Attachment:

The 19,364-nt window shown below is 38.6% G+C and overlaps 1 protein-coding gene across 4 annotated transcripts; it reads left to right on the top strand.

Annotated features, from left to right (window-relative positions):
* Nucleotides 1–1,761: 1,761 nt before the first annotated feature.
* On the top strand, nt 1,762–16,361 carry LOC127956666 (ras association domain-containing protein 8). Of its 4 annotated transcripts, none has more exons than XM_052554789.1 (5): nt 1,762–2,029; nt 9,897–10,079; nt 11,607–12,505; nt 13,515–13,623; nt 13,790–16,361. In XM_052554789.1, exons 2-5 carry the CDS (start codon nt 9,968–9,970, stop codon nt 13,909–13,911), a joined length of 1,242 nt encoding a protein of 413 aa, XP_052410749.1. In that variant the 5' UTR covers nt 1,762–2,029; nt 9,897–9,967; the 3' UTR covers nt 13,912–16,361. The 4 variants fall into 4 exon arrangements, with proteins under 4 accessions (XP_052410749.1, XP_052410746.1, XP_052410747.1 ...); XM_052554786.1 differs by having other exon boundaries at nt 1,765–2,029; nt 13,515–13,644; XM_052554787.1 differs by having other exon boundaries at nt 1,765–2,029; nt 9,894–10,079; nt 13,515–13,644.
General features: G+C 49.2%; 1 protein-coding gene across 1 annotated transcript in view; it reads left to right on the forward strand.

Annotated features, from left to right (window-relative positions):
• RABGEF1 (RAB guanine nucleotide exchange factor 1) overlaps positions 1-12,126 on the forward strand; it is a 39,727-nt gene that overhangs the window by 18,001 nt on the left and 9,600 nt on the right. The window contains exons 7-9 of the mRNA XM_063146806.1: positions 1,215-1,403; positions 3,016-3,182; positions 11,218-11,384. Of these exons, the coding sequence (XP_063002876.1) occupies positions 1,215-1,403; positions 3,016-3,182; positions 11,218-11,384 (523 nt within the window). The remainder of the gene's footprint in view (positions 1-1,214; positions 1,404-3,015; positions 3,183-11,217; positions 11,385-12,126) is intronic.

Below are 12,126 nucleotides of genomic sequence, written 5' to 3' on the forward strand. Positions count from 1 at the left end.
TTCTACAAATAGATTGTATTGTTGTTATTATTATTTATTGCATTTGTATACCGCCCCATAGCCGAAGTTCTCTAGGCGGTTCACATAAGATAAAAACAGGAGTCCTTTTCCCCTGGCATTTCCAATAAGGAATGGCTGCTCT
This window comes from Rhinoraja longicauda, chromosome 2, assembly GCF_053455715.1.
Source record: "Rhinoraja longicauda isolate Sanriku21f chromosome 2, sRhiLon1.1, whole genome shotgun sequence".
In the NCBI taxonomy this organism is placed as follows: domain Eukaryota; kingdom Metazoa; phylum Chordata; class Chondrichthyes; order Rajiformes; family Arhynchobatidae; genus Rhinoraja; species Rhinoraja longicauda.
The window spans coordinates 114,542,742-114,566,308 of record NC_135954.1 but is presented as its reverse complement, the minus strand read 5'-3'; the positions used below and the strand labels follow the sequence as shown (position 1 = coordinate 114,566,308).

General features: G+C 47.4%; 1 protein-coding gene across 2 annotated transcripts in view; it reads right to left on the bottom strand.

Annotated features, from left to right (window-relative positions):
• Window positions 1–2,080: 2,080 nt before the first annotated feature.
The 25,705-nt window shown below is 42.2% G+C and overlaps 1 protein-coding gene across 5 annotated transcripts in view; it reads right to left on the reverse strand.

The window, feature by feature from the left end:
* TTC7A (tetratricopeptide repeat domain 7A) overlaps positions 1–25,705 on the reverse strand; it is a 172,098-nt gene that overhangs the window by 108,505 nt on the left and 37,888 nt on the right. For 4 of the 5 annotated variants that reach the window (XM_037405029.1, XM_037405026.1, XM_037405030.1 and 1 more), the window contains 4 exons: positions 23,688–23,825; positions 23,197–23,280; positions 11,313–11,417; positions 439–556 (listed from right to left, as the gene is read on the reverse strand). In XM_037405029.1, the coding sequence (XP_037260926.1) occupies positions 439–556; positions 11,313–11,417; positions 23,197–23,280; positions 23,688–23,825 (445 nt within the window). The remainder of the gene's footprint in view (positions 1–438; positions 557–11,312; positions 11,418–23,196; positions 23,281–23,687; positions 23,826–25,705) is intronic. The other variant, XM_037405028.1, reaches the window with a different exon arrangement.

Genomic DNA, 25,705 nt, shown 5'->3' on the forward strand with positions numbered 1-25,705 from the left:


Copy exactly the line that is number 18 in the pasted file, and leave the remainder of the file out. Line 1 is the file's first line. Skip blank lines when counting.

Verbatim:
The window, feature by feature from the left end: